This is the second in a six-part MyHealthNewsDaily series examining the problems and solutions related to six “winnable battles” in public health, as recently announced by the U.S. Centers for Disease Control and Prevention.
With one American becoming infected with HIV every 9.5 minutes on average, the devastating disease is clearly still a major public health concern. But experts in the field are optimistic that drastic reductions in the transmission rate can be achieved in just the next several years.
Acquired Immune Deficiency Syndrome triggered public hysteria when it emerged in the United States in the early 1980s. A cure remains elusive, but drug protocols developed in the 1990s have transformed AIDS from a death sentence for all to a more manageable, chronic condition for many.
Still, AIDS — which is caused by the human immunodeficiency virus (HIV) — has killed about 575,000 Americans to date, and another 1.1 million are living with HIV, mainly in the at-risk populations of gay and bisexual men, African-Americans, Latinos and drug addicts, according to statistics released by the White House.
Is this battle winnable?
The key to saving lives, experts say, is to prevent the infection from spreading. [Related: The Best HIV Prevention Strategies Differ by At-Risk Group ]
“We agree that it's a preventable disease, and it should be winnable from a public health perspective,” said Ernest Hopkins, legislative director of the San Francisco AIDS Foundation (SFAF). “But we need to change things in society, and the health care system, that promote HIV infection in the populations most at risk.”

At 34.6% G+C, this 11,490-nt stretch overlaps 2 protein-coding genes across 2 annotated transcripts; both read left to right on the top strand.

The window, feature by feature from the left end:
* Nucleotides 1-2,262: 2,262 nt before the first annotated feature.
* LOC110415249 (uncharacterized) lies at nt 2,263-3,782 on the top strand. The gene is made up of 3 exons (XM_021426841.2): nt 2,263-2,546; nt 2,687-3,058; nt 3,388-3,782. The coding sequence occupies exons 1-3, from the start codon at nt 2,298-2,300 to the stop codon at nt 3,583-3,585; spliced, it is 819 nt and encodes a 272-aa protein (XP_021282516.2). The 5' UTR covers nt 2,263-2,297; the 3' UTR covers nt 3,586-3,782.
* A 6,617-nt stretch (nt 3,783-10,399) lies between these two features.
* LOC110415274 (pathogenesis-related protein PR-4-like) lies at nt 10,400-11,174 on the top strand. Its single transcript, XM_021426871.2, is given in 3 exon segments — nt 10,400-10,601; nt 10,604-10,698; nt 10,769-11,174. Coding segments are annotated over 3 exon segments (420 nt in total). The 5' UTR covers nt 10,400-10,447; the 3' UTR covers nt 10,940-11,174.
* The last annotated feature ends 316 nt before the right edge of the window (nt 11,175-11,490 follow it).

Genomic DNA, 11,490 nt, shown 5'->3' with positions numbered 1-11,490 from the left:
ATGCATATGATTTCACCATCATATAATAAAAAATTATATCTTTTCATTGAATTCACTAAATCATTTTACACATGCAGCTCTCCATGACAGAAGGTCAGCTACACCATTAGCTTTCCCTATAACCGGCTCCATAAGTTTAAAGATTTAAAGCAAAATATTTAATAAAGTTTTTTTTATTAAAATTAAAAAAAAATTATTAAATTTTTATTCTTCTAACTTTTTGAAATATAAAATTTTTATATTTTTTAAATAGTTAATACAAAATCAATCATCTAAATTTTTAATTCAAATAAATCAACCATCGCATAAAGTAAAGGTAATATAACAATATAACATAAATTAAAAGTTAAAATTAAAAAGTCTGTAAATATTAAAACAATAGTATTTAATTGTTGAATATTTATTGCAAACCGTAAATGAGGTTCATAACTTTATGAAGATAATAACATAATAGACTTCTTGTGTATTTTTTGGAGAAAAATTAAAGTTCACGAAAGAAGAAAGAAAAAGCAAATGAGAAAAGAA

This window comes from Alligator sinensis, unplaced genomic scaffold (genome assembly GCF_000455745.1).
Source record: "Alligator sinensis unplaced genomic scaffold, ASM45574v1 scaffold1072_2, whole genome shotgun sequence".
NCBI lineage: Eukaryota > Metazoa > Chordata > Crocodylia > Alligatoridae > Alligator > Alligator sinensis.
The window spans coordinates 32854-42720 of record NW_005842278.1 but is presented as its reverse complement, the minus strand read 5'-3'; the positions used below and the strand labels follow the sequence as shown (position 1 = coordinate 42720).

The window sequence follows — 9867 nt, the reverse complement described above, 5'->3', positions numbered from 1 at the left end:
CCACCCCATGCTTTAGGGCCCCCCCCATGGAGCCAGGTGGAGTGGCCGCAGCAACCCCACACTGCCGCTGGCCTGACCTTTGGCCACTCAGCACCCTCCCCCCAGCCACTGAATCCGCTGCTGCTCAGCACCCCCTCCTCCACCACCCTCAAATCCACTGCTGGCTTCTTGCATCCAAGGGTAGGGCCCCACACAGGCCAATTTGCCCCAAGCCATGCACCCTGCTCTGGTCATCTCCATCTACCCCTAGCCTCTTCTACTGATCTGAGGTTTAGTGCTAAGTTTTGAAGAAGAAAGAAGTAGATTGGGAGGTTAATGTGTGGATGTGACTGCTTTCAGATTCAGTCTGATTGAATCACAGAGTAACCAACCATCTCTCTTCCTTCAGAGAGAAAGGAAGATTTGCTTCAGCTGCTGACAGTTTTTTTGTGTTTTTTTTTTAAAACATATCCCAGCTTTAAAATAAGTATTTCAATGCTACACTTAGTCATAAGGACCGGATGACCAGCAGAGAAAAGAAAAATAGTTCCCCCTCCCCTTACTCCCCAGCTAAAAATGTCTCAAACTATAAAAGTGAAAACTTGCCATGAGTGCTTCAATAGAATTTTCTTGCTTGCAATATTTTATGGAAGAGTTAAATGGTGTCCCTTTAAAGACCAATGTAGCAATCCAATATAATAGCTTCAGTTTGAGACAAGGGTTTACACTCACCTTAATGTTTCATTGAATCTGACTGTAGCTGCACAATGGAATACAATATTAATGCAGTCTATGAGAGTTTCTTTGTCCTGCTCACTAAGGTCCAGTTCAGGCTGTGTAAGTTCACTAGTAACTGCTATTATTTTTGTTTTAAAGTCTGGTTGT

Hopkins and others laud the Obama administration's recently released AIDS policy, which aims at a 25 percent drop in transmission rates over the next five years.
The policy “lays the foundation for a much more effective response,” said Chris Collins, vice president and director of public policy for amFAR, The Foundation for AIDS Research.
What needs to be done to win
The key, experts agree, is for policies to help create more effective prevention programs.
Programs need to be done on a much larger scale, Collins said, and need to broaden their focus. Many currently concentrate on behavioral changes as the main contributor to the spread of HIV.
“It's not just about the behaviors [people in at-risk groups] practice,” he said. “The environment in which they're living affects their vulnerability,” which is influenced by poverty, housing and healthcare choices.
Hopkins agreed. “We have to be smart when we're looking at a disease like HIV,” he said. “Yes, it's preventable, but it's only preventable if you intervene. For example, there are still large pockets of the country where it’s very difficult to get a condom.”
Collins called for increased funding for prevention programs, for which $948 million is set aside in President Obama's 2011 budget — only 3 percent of the total domestic HIV/AIDS allocation, according to the Kaiser Family Foundation.
“I think we can bring down HIV infections 50 percent over the next five years if we scale up the programming we have now,” Collins said. “To me, that is winning.”
Jennifer Kates, vice president and director of global health policy and HIV at the Kaiser Family Foundation, thinks the battle can be won.
“There's a lot of optimism, because there are a lot of tools that work,” Kates said. “If we brought the incidence down, that would be a win.”